Since her first solo run in 2006 – 30 miles on a trail in Oregon – more and more runners each year have joined Lisa Shannon’s Run for Congo Women group to raise funds to sponsor women in eastern Congo. Events across the United States and in few European cities have raised $600,000 – enough to sponsor 1,444 women in Congo through Women for Women International.
Last February, Shannon organized one run she has wanted to do all along – in Congo. Michelle Hamilton, a reporter with Runner’s World, was there to capture the story, featured in the latest issue of the magazine.
On a rainy day in Bukavu, 47 women participated in a one-mile run to show solidarity for the many other women like them who have survived years of war in eastern Congo. But they weren’t just running for their fellow Congolese, as Hamilton’s piece explains. During a conversation with her Congolese “sisters” in 2007, one woman asked Shannon:
“Do they rape women in America?” Shannon said, yes, women are raped all over the world, and in fact, a few American RFCW runners had been raped—it was one reason they chose to participate. The women nodded. Then one raised her hand, “What can we do so that we can support other women?”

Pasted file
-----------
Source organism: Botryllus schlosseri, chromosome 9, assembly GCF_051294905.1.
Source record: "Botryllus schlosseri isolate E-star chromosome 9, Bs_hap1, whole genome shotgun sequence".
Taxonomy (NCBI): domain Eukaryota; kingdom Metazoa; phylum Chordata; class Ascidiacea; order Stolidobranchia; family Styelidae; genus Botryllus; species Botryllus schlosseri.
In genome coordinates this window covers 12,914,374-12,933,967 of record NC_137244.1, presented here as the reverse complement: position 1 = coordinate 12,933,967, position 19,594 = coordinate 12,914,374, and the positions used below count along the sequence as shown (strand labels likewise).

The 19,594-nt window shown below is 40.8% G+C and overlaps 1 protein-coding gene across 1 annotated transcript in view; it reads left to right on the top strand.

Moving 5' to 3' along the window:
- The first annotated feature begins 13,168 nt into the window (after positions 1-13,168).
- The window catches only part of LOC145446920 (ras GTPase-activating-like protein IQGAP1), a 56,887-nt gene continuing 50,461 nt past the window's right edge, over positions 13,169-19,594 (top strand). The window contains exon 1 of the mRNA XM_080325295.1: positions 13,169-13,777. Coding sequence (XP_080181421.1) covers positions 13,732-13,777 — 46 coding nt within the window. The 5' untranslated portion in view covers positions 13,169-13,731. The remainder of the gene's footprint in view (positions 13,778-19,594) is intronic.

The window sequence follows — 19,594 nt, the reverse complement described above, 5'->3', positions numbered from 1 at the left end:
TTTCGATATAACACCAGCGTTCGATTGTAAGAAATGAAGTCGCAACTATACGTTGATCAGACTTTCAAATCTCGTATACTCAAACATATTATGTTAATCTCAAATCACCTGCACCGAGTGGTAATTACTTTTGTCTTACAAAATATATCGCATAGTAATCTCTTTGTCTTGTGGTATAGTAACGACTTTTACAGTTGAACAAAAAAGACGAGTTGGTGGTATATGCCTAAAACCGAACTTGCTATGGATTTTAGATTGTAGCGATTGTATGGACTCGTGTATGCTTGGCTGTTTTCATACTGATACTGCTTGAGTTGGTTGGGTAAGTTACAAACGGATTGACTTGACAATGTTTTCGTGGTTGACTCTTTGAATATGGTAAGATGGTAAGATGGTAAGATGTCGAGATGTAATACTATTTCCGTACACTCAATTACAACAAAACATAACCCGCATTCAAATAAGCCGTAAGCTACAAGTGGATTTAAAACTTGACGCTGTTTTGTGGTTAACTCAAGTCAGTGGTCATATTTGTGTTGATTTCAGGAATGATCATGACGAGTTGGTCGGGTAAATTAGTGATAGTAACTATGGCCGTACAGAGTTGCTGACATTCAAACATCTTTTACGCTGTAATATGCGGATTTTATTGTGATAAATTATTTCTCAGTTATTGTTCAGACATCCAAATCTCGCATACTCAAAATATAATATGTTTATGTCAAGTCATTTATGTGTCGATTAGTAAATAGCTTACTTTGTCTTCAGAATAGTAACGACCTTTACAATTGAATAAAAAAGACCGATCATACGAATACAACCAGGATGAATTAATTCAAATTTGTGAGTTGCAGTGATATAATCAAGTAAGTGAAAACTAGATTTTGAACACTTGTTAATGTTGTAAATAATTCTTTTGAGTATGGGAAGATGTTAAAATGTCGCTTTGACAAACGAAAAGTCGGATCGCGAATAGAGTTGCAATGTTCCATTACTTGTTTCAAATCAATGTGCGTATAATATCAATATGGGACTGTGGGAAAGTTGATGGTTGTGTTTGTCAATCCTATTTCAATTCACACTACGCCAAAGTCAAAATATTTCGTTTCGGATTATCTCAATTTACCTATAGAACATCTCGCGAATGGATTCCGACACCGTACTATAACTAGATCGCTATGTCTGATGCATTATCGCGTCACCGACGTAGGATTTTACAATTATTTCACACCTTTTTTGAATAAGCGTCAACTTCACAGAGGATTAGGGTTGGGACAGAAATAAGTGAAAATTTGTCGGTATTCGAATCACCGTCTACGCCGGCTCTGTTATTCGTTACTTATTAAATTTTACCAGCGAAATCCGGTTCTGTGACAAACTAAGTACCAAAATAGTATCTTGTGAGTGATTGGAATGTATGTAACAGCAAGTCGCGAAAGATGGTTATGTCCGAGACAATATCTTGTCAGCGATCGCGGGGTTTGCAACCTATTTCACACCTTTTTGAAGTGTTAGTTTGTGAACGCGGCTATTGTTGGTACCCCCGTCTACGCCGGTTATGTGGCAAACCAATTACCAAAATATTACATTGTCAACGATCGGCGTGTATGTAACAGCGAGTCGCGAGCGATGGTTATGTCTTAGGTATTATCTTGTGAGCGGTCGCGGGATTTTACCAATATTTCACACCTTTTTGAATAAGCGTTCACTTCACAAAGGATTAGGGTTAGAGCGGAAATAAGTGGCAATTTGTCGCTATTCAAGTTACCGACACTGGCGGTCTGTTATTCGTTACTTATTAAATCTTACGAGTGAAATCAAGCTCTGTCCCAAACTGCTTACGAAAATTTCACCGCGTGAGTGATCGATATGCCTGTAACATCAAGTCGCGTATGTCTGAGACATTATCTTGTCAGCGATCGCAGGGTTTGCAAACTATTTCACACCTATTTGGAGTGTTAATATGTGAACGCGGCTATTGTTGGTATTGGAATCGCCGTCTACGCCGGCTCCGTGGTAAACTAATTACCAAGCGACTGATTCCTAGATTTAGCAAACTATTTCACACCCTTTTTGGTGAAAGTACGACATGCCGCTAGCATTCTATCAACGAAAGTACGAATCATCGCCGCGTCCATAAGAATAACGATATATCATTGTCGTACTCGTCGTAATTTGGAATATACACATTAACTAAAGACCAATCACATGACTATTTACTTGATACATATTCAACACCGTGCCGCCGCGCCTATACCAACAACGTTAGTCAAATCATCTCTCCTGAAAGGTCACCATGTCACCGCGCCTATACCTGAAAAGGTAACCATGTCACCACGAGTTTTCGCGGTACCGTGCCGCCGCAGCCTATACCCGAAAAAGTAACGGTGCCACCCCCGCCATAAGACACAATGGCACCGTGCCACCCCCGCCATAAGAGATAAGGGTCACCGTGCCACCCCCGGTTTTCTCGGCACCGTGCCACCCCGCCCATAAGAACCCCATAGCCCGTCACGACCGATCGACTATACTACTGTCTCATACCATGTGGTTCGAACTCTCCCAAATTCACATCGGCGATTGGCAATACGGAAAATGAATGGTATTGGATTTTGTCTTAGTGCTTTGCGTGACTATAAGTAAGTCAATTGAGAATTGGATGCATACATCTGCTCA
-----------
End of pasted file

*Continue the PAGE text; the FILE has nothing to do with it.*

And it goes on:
As Shannon explained, “I realized that their desire to help was part of their healing process, part of regaining their strength. And that’s the heart of sponsorship [through Women for Women], tapping into their power.”
It’s worth pointing out that four years ago, with just the first set of group runs behind her, Runner’s World selected Lisa Shannon for its “Heroes of 2006” honor. “This is only the beginning,” she said at the time. Indeed. Since then, Shannon has spent long stretches of time in Congo, appeared on Oprah, helped raise well over half a million dollars for Congolese women, and written a book, A Thousand Sisters, about it all.
The seven-page spread in Runner’s World, featuring Sarah Elliot’s photographs from the Bukavu run, is on newsstands now and will soon be available online.